Today the biggest cost would be leaving my loved ones behind.

WASHED OUT 2017-02-07 15:12:54 -0600 Report

Diabetes and the complications has cost me, the ability to live normal. Let's see, heart, neuropathy in feet and legs, stomach and bowels, artery problems due the damage in the outer layer of the veins, plaque that sticks to the inner layer of the veins, kidney and liver disease.

Kittiebitty 2017-02-07 11:33:06 -0600 Report

I feel I lost part of my traditions where is comes to food. My family is Italian-Sicilian and a lot of food is too carb filled. I can't always make food like my grandparents and parents do. Everything is modified. I lost my freedom to eat freely but yet I feel I've gained too. I have a much better perspective on the body and food I wouldn't have otherwise, even though it's due to necessity. The biggest cost is the fact that having a child will be harder and a challenge compared to other women- that makes me lose sleep and cry. My body changed so much too. Allergies and such. I lost my health. But shoot- I'm not dead!

John Crowley
John Crowley 2017-02-07 12:25:58 -0600 Report

That's a good one. Very tough to give up family traditions. Congratulations on maintaining a great attitude through it all.

Pegsy 2017-02-06 19:19:52 -0600 Report

For me the biggest cost is freedom. Gone is the freedom to eat whatever I want whenever I want, without concern. Now it all has to be carefully chosen and counted and timed. I deal with it OK but there are times I wish I didn't have to.

GabbyPA 2017-02-06 17:46:26 -0600 Report

For me the true cost comes in logging my foods, counting my carbs, taking notes and trying to figure out why things happen the way they do. My dining room table is never clear of log books, pill caddies and my test kit.The cost of organics versus processed foods I would hope would be my life cost even without diabetes, but I rather doubt it. The other cost is also finding a doctor that "gets" me. Taking time to look into alternative treatments because what is considered our health care system fails me completely.

John Crowley
John Crowley 2017-02-07 09:13:35 -0600 Report

Ha, I hadn't even thought of the hidden cost of space. All the space that all this diabetes stuff takes up in our homes, our cupboards, our tables, our cars, our purses and bags.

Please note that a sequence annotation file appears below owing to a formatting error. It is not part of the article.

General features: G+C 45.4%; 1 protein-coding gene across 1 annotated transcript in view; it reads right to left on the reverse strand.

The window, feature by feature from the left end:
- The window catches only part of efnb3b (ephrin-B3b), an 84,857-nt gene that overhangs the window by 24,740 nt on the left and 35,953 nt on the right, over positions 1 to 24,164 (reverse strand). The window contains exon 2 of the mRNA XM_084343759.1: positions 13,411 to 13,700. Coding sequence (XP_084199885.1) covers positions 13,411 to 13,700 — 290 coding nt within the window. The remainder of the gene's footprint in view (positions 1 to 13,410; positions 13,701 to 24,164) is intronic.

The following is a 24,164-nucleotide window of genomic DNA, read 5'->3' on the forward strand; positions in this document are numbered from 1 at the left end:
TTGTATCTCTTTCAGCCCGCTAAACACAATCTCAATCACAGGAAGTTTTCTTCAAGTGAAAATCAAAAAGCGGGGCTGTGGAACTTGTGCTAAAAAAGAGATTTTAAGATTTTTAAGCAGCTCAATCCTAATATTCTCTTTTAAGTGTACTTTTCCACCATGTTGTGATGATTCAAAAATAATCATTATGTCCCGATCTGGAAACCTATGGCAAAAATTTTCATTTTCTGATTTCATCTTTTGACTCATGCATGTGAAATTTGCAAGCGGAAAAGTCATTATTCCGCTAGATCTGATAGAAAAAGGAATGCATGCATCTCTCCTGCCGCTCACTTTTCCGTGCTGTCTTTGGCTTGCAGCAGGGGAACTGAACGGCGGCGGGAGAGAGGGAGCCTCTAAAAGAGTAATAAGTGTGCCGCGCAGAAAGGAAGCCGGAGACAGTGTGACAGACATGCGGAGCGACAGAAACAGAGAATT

GabbyPA 2017-02-07 15:52:30 -0600 Report

LOL, yes, I needed to get a new purse because I have to make sure I can carry all my stuff in there now. It's always a challenge.

suecsdy 2017-02-11 15:46:48 -0600 Report

I always used to carry a small/medium sized bag. Now I have more stuff that has to go with me, so I really have to pay attention to make sure it all fits.

sweetslover 2017-02-06 16:18:34 -0600 Report

I would add the cost, both personal and monetary, of diabetic related conditions such as diabetic macular edema, peripheral neuropathy, and kidney disease. I have all of them—not fun.

granniesophie 2017-02-06 16:09:16 -0600 Report

I guess I'm lucky (she said sarcastically!) it costs me nothing but time and aggravation to get all my supplies. I get them all at the military pharmacy where I am seen. I go every 3 months or so, spend maybe 5 minutes with the doctor (6 in the last 5 years), get my prescription refills and get told I no longer need to stick myself because my A1c is "so good". This doctor is all I see, no specialists, and no one else. So, it costs me nothing. However, since I don't have faith in this at all, I am also seeing a naturopathic doctor, who see me as a whole person and not a diabetic, and has found many, many other things wrong that the military did not address. This is all out of pocket, and so that is my cost. I've said before, diabetes is the least of my issues, and is actually under decent control!

Type1Lou 2017-02-06 15:50:20 -0600 Report

Probably the biggest item on my list would be the time spent and aggravation incurred in dealing with insurers, and more specifically, with Medicare. All I'm trying to do is obtain the coverage for the items I need to stay as healthy as I can and prevent the development of costly diabetes complications.